The New Rules: Work Smarter by Working Less

PART 6 OF A SERIES Every company has an obligation to find a balance between working hard at making a profit and working hard at staying sane. The thirst for greater quantities of time off is often squashed by the workaholic's hunger for some nebulous level of success. Over time the two opposing goals can tear apart families, marriages, partnerships and friendships.

December 12, 2005





Every company has an obligation to find a balance between working hard at making a profit and working hard at staying sane. The thirst for greater quantities of time off is often squashed by the workaholic's hunger for some nebulous level of success. Over time the two opposing goals can tear apart families, marriages, partnerships and friendships. As we plan for personal goals, we cannot allow the business to be an impediment.


Alan Hanbury

The goal for hours per week may change as the business grows and matures, staff size and skills increase, or key employees leave. At some stages, the workweek may seem to have no end. There are times when one must plan for long hours and weekend work. Most relationships will survive unharmed if we warn those we love of our temporary need to put in overtime, and promise more time off for family in concrete terms that provide a date when the lunacy will end.

People lose efficiency and the ability to work safely after long days, weeks and months. If these additional hours are stressful hours, mistakes and accidents are costly but predictable outcomes. Owners are not immune to this burnout and reduced output. We need to recharge our batteries, limit our involvement in our businesses, and guarantee time to participate in the lives and interests of our family, friends and other loved ones — and have the business be able to pay for your time off without suffering.

Hours per week

Track your own time card hours per week, including sales calls, time in the field, time in the office, and work-related trips to the post office and bank. The new rules say if you make calls, estimate, design or schedule at night, it should be on your time card as well. A normal workweek in our business seems to be about 48 hours, with the crew working at least 42.5 hours.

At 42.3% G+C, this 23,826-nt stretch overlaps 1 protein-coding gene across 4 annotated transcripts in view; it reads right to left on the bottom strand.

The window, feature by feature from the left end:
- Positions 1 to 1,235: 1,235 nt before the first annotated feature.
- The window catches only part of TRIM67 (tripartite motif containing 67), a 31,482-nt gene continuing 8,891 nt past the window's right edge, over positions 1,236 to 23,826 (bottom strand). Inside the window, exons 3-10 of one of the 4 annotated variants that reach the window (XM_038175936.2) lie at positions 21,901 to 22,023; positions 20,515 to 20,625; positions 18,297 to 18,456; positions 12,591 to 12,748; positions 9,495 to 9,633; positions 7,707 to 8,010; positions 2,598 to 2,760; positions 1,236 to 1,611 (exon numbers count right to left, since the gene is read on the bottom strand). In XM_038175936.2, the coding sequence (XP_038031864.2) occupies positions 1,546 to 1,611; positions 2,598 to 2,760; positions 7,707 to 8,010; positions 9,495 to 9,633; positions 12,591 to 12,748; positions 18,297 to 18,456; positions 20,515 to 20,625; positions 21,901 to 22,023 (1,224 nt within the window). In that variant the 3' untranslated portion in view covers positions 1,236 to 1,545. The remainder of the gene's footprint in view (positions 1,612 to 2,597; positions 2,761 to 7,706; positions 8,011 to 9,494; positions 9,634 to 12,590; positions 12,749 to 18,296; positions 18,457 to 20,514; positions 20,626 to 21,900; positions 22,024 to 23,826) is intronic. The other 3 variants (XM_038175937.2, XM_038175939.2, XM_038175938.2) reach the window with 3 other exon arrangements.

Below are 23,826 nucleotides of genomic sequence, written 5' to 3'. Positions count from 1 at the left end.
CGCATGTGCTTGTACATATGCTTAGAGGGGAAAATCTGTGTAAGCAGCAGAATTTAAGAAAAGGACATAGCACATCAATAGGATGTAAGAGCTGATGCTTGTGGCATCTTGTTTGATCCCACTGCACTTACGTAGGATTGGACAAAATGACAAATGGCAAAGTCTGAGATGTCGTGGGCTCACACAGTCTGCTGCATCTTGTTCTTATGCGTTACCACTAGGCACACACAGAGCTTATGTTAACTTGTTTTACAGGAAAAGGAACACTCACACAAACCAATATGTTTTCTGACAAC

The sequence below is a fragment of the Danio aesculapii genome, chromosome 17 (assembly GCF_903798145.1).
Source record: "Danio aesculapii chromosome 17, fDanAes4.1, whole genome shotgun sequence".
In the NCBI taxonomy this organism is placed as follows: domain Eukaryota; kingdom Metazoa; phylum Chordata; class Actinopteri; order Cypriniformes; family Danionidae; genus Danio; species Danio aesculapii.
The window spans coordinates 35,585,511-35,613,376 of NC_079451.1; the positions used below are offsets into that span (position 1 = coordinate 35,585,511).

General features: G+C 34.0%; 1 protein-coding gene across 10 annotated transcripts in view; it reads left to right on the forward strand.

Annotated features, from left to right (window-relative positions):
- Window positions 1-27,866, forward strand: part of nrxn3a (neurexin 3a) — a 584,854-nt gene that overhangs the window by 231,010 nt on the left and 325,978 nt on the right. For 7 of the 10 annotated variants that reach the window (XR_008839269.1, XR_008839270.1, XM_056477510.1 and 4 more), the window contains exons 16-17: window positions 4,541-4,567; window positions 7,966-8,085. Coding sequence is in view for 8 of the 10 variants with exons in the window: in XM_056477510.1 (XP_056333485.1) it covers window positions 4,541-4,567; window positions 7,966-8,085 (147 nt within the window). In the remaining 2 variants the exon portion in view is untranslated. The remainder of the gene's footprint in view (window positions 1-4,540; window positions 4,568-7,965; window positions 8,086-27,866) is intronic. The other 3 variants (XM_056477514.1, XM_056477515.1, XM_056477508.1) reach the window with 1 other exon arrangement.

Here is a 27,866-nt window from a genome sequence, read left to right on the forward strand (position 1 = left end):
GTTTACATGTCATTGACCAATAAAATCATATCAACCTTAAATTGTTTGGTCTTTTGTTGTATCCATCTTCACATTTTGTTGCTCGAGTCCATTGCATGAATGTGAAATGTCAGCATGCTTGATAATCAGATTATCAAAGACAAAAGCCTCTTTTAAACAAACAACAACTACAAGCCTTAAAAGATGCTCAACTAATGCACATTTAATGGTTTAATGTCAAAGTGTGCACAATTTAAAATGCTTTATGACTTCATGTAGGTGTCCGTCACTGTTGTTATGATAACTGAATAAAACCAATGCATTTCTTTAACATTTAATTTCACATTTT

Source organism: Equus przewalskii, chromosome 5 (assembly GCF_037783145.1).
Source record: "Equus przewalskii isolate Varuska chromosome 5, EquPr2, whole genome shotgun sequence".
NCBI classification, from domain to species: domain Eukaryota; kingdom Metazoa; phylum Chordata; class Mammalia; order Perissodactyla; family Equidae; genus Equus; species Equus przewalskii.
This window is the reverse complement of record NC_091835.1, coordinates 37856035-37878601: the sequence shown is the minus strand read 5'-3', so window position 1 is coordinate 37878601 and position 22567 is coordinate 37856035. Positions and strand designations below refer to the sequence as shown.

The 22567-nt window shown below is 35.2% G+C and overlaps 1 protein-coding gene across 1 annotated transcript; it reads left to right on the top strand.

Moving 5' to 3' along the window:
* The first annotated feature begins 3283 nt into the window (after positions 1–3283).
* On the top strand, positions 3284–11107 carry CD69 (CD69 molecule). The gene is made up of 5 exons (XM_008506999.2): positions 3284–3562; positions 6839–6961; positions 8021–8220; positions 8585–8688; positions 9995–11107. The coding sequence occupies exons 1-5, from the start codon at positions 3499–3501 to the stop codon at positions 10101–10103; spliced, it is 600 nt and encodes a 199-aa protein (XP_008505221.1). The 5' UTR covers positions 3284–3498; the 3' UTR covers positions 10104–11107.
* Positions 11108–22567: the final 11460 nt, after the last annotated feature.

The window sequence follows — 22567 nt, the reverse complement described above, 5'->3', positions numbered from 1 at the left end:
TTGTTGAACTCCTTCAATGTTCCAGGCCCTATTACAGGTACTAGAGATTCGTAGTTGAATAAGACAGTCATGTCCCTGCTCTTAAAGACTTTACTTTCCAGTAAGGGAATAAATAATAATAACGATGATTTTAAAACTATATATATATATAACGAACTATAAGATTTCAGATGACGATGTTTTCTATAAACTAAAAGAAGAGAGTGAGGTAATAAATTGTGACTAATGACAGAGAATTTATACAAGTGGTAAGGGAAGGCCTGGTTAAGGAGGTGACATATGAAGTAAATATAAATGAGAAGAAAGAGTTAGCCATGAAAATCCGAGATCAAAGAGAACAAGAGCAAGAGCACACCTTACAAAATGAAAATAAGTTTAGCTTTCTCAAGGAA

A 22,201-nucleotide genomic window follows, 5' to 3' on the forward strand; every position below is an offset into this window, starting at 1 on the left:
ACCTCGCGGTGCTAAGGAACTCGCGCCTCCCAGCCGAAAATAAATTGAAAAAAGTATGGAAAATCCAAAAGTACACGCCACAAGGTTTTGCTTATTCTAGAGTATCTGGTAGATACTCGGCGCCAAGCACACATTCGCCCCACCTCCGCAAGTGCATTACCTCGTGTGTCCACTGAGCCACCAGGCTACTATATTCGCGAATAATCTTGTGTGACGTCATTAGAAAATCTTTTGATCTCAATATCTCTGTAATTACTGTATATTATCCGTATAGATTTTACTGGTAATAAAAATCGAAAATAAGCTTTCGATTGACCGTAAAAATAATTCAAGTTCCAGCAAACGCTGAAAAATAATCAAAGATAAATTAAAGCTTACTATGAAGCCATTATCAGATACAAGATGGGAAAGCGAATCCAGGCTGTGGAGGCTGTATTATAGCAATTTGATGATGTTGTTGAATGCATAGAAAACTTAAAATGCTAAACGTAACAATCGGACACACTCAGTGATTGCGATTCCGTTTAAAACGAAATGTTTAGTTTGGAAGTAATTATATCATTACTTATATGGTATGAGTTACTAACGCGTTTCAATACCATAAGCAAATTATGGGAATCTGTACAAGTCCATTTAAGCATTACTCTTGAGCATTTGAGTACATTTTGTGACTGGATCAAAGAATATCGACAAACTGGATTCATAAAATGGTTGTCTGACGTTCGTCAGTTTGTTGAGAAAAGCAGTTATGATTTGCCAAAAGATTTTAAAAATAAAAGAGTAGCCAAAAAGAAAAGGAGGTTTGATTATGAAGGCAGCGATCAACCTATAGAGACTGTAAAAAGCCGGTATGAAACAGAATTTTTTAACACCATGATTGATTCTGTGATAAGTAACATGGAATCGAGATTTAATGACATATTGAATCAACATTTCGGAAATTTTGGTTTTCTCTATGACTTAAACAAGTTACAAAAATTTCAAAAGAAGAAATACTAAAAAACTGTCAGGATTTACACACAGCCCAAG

As the owner, being there first or last allows for the necessary next-day planning that makes us all so much more efficient. We don't want the crew to have to come to the office each morning to know what was completed yesterday and what is to be done today. An extra hour per day might be needed to accomplish design and estimating, which requires getting quotes from subs who were out in the field all day. That would make a workweek of 53 hours.

For most owners, a workweek of 5 hours more than your staff is appropriate. Shoot for no more than 10, because now you cut into time better spent cultivating relationships. If your job takes more than that, it is time to delegate duties or hire a part- or full-time position to lessen your workload. When you can hand off production to lead carpenters or a production manager, you no longer have to be the person in early or staying late to keep the jobs running. When you enforce the "no sales calls after working hours" rule, you free up your evenings.

When setting a goal for hours worked, look at last year's time cards. See what you worked on and for how long under the old rules, and how that might change under the new rules. Figure out who might be able to pick up some of the slack. You might be surprised how having little more authority might help your staff's ego and professional growth, not to mention paycheck.

As your business grows and you no longer wear all the hats, you need to plan to reduce your hours running the day-to-day business and spend more time on big-picture and planning issues. Use your time card to capture time spent on planning, budgeting, marketing, networking, refining systems and procedures, computerization of typical tasks and sales training. You will be able to measure if you are falling back into old habits and quickly reprioritize.

This is professional and personal development that you are paid for, both in payroll and expenses. Paid time off should include association involvement, education and training time, teaching for pay or as a public service, chamber of commerce or networking meetings, community service projects, etc.

As co-owner of a mature company, I like to figure that 20 to 25 percent of my time can be in this arena, with 10 to 15 percent a target for others. When I was chairman of the Remodelors Council, it took over 500 hours to do the job with travel. I still spend more than 300 hours annually in association and educational involvement at the local, state and national levels.